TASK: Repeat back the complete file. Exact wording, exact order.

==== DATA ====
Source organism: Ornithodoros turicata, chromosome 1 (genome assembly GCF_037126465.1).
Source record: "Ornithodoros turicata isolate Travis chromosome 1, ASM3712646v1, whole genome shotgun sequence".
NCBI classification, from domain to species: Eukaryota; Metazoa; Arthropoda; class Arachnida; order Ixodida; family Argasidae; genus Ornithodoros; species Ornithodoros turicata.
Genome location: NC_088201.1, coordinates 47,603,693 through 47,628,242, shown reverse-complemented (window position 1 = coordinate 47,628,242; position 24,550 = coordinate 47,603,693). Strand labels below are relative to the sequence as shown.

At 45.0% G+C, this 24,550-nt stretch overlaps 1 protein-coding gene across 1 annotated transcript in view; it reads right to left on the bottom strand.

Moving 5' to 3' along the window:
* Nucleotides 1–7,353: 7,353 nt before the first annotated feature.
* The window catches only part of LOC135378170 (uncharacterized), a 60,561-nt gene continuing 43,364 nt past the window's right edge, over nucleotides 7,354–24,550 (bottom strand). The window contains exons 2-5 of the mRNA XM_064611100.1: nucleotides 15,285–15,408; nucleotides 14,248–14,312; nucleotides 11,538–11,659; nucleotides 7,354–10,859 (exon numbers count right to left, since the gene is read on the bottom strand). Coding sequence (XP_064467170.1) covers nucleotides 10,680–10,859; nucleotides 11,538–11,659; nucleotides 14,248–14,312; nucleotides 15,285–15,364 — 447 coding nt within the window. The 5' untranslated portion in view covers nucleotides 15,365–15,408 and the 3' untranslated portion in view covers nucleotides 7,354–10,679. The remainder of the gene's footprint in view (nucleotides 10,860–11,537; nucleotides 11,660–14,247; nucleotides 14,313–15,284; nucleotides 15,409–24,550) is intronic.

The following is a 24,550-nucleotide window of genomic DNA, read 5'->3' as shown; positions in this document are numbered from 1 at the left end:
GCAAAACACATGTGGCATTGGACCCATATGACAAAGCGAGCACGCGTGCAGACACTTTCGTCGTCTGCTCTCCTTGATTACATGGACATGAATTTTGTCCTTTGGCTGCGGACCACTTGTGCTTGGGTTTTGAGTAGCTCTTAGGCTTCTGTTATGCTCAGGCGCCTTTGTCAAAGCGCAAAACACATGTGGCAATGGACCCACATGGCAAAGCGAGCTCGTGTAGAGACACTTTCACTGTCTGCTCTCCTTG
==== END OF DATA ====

Source organism: Ornithodoros turicata, chromosome 1 (genome assembly GCF_037126465.1).
Source record: "Ornithodoros turicata isolate Travis chromosome 1, ASM3712646v1, whole genome shotgun sequence".
NCBI classification, from domain to species: Eukaryota; Metazoa; Arthropoda; class Arachnida; order Ixodida; family Argasidae; genus Ornithodoros; species Ornithodoros turicata.
Genome location: NC_088201.1, coordinates 47,603,693 through 47,628,242, shown reverse-complemented (window position 1 = coordinate 47,628,242; position 24,550 = coordinate 47,603,693). Strand labels below are relative to the sequence as shown.

At 45.0% G+C, this 24,550-nt stretch overlaps 1 protein-coding gene across 1 annotated transcript in view; it reads right to left on the bottom strand.

Moving 5' to 3' along the window:
* Nucleotides 1–7,353: 7,353 nt before the first annotated feature.
* The window catches only part of LOC135378170 (uncharacterized), a 60,561-nt gene continuing 43,364 nt past the window's right edge, over nucleotides 7,354–24,550 (bottom strand). The window contains exons 2-5 of the mRNA XM_064611100.1: nucleotides 15,285–15,408; nucleotides 14,248–14,312; nucleotides 11,538–11,659; nucleotides 7,354–10,859 (exon numbers count right to left, since the gene is read on the bottom strand). Coding sequence (XP_064467170.1) covers nucleotides 10,680–10,859; nucleotides 11,538–11,659; nucleotides 14,248–14,312; nucleotides 15,285–15,364 — 447 coding nt within the window. The 5' untranslated portion in view covers nucleotides 15,365–15,408 and the 3' untranslated portion in view covers nucleotides 7,354–10,679. The remainder of the gene's footprint in view (nucleotides 10,860–11,537; nucleotides 11,660–14,247; nucleotides 14,313–15,284; nucleotides 15,409–24,550) is intronic.

The following is a 24,550-nucleotide window of genomic DNA, read 5'->3' as shown; positions in this document are numbered from 1 at the left end:
GCAAAACACATGTGGCATTGGACCCATATGACAAAGCGAGCACGCGTGCAGACACTTTCGTCGTCTGCTCTCCTTGATTACATGGACATGAATTTTGTCCTTTGGCTGCGGACCACTTGTGCTTGGGTTTTGAGTAGCTCTTAGGCTTCTGTTATGCTCAGGCGCCTTTGTCAAAGCGCAAAACACATGTGGCAATGGACCCACATGGCAAAGCGAGCTCGTGTAGAGACACTTTCACTGTCTGCTCTCCTTG